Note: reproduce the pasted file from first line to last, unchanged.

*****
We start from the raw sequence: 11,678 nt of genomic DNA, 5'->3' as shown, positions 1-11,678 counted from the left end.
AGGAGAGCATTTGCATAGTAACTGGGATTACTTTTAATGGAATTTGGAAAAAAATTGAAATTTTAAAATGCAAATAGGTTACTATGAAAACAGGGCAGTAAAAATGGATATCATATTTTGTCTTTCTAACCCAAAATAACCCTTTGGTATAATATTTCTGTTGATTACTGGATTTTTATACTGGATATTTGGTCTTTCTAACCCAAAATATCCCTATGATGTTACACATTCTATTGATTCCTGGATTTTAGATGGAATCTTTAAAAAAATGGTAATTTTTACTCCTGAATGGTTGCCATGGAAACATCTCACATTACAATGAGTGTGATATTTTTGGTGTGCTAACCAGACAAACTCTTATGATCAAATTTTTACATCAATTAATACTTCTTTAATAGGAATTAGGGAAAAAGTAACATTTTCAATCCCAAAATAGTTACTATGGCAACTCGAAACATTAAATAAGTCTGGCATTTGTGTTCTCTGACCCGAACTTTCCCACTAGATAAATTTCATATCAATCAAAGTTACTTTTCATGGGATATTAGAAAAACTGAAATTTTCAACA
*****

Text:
We start from the raw sequence: 11,678 nt of genomic DNA, 5'->3' as shown, positions 1-11,678 counted from the left end.
AGGAGAGCATTTGCATAGTAACTGGGATTACTTTTAATGGAATTTGGAAAAAAATTGAAATTTTAAAATGCAAATAGGTTACTATGAAAACAGGGCAGTAAAAATGGATATCATATTTTGTCTTTCTAACCCAAAATAACCCTTTGGTATAATATTTCTGTTGATTACTGGATTTTTATACTGGATATTTGGTCTTTCTAACCCAAAATATCCCTATGATGTTACACATTCTATTGATTCCTGGATTTTAGATGGAATCTTTAAAAAAATGGTAATTTTTACTCCTGAATGGTTGCCATGGAAACATCTCACATTACAATGAGTGTGATATTTTTGGTGTGCTAACCAGACAAACTCTTATGATCAAATTTTTACATCAATTAATACTTCTTTAATAGGAATTAGGGAAAAAGTAACATTTTCAATCCCAAAATAGTTACTATGGCAACTCGAAACATTAAATAAGTCTGGCATTTGTGTTCTCTGACCCGAACTTTCCCACTAGATAAATTTCATATCAATCAAAGTTACTTTTCATGGGATATTAGAAAAACTGAAATTTTCAACA